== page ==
Undergraduate Advising and Research (UAR) will add two new academic directors and recruit more pre-major advisors (PMA) in upcoming years in accordance with the suggestions of the Study of Undergraduate Education at Stanford (SUES), according to Kirsti Copeland, director of residentially based advising.
The SUES report, which also put forward sweeping changes to undergraduate academic requirements, proposed several changes to the PMA program, including expanding the pool of faculty pre-major advisors, reintroducing peer advising and increasing the number of academic directors (who also advise students).
Peer advising will not be reintroduced, however, because – according to Copeland – it is more appropriate for particular departments and programs than for general pre-major advising.
“Everything was done in order for the average number [of advisees] to go down to six per advisor,” explained Melissa Stevenson ’96, academic director in Florence Moore Hall.
In previous years, an average of eight students have been assigned to each advisor.
Stevenson framed the changes in advising as ultimately beneficial to both students and advisors within the PMA program.
“Students get more one-on-one time with their advisors, and the time commitment for advisors is reduced,” she said.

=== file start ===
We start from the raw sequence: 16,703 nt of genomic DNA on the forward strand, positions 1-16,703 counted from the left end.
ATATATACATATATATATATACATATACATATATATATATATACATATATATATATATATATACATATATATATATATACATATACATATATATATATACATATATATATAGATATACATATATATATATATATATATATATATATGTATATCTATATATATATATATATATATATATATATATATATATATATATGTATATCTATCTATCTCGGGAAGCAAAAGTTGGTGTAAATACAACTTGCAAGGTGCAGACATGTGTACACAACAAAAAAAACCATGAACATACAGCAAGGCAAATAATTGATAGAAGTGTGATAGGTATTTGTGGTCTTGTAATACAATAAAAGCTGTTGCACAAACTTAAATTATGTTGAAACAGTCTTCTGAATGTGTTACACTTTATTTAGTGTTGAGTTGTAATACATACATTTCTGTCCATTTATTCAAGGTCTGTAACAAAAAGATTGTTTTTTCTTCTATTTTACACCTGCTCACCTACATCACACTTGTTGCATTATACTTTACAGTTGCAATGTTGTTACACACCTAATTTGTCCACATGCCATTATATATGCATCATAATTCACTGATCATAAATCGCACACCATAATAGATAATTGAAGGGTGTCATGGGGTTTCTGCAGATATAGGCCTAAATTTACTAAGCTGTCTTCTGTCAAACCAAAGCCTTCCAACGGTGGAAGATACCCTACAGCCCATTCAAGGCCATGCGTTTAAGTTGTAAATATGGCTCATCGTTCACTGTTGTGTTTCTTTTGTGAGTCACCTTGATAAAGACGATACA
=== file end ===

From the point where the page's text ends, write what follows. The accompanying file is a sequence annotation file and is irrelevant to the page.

Copeland, Stevenson, and Salem Aweiss, a PMA for students living in FloMo, agreed that there is still room for improvement in the advising program beyond the new changes.
“One thing we would like to work on is messaging to PMAs and students what we expect them to be doing,” Copeland said.
Copeland also expressed a desire for the advising program to grow in scope while becoming more efficient.
“I just hope we can continue to get more and more faculty involved and that we do better messaging,” she said.
Aweiss echoed the call for more faculty to volunteer as advisors and emphasized the mutual benefits of advising. He claimed that making potential PMAs aware of the benefits of being a PMA, streamlining the training process and finding some sort of compensation for PMAs – such as a thank-you note or nominal compensation – might encourage broader participation in the PMA program.
“I can’t comment on the overhaul of availability of advisors,” Aweiss said. “What I can say is that my experience has been very positive. The interaction with the students has been pleasurable and I certainly hope that they got something good [and] positive out of the interaction. I would certainly encourage other faculty to have a go at it.”